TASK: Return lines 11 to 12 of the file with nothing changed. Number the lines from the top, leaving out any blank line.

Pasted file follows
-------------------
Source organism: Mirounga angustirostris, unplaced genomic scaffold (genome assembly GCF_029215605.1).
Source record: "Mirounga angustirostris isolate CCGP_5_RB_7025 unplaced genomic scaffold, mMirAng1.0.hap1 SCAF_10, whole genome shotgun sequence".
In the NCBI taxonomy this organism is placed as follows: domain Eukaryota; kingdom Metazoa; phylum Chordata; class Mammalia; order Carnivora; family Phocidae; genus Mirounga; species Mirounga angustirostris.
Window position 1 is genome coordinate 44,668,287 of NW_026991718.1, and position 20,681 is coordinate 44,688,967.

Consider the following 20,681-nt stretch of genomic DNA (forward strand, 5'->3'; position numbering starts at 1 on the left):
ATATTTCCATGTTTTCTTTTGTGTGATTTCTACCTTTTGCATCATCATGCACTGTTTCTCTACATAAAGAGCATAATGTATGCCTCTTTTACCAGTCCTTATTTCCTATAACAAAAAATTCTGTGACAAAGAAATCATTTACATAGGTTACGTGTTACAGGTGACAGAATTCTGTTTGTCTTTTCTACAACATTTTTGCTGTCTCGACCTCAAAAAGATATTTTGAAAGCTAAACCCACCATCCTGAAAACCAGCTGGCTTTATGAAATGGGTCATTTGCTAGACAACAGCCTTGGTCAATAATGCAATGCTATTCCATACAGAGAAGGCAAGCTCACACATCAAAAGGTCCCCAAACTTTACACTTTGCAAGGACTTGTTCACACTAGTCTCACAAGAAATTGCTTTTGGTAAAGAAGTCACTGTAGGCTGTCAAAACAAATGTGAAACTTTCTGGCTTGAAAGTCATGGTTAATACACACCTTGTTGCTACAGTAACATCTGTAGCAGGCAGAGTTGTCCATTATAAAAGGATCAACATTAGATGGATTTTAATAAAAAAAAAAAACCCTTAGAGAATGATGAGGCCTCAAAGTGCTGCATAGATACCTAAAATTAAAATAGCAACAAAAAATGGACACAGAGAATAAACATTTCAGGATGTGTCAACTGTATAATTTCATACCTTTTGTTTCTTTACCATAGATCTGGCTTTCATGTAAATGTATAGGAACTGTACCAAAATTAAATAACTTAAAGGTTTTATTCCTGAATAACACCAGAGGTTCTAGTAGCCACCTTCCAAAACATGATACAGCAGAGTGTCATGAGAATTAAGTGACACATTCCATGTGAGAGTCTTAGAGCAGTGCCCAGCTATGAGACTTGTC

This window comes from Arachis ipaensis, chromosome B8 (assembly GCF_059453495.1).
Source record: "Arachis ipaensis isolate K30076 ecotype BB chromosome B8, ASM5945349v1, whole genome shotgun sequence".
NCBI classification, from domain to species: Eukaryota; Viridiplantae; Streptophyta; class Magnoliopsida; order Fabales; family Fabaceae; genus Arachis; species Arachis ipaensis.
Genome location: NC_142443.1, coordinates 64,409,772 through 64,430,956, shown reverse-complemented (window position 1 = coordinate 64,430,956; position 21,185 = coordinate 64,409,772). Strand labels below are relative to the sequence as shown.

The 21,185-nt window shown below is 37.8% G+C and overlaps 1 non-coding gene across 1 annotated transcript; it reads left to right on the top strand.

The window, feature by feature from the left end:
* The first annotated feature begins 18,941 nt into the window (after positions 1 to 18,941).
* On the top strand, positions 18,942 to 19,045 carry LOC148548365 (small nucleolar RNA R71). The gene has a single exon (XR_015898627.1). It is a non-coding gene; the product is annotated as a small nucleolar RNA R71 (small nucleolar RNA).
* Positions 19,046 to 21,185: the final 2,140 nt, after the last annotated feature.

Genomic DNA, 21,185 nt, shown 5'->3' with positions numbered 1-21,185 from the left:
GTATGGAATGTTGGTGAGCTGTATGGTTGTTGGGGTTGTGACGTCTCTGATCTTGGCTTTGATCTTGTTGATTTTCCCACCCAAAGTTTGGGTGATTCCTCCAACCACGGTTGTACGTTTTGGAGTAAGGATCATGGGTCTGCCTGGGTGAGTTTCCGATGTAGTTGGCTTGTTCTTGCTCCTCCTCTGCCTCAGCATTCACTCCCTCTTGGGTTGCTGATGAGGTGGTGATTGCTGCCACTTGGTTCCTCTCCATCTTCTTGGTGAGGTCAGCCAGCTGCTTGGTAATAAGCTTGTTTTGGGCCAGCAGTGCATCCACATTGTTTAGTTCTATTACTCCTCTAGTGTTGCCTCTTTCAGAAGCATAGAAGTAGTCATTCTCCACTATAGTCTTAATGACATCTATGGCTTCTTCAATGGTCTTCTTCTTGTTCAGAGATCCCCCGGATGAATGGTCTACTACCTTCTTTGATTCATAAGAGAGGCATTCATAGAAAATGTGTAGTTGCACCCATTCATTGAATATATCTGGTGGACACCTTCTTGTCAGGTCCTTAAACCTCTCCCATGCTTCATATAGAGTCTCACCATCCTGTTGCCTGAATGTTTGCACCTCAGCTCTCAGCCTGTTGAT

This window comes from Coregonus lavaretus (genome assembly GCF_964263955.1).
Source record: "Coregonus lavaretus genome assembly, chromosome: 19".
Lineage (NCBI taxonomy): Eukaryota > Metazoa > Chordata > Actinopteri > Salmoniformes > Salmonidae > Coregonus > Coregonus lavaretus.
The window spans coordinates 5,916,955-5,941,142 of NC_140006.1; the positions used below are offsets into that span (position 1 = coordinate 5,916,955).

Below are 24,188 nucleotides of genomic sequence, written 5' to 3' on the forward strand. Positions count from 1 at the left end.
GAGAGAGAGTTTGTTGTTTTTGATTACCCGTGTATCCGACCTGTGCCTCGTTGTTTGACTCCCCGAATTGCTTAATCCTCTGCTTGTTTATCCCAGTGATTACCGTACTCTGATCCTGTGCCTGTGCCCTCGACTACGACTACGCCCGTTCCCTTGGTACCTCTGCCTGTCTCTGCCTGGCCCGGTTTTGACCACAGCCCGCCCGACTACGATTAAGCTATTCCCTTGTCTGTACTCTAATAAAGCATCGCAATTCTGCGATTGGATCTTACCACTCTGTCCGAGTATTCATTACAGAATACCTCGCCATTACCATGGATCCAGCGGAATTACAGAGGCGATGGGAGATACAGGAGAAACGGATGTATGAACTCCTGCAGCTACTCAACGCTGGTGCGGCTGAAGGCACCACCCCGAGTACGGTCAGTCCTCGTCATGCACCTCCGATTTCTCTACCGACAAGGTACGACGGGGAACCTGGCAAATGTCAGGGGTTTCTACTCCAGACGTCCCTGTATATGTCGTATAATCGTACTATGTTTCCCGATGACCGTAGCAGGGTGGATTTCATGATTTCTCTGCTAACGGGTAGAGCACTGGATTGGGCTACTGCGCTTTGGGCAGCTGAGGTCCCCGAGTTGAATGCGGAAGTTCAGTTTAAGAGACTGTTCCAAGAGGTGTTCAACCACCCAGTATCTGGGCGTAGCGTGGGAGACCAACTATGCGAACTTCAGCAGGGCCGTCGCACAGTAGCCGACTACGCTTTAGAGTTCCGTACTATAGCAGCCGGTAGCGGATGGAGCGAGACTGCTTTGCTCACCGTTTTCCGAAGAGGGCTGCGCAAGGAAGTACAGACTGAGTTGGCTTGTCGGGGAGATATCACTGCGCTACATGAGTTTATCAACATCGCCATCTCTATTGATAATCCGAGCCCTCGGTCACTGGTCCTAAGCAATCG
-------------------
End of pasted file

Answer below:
The 21,185-nt window shown below is 37.8% G+C and overlaps 1 non-coding gene across 1 annotated transcript; it reads left to right on the top strand.

The window, feature by feature from the left end: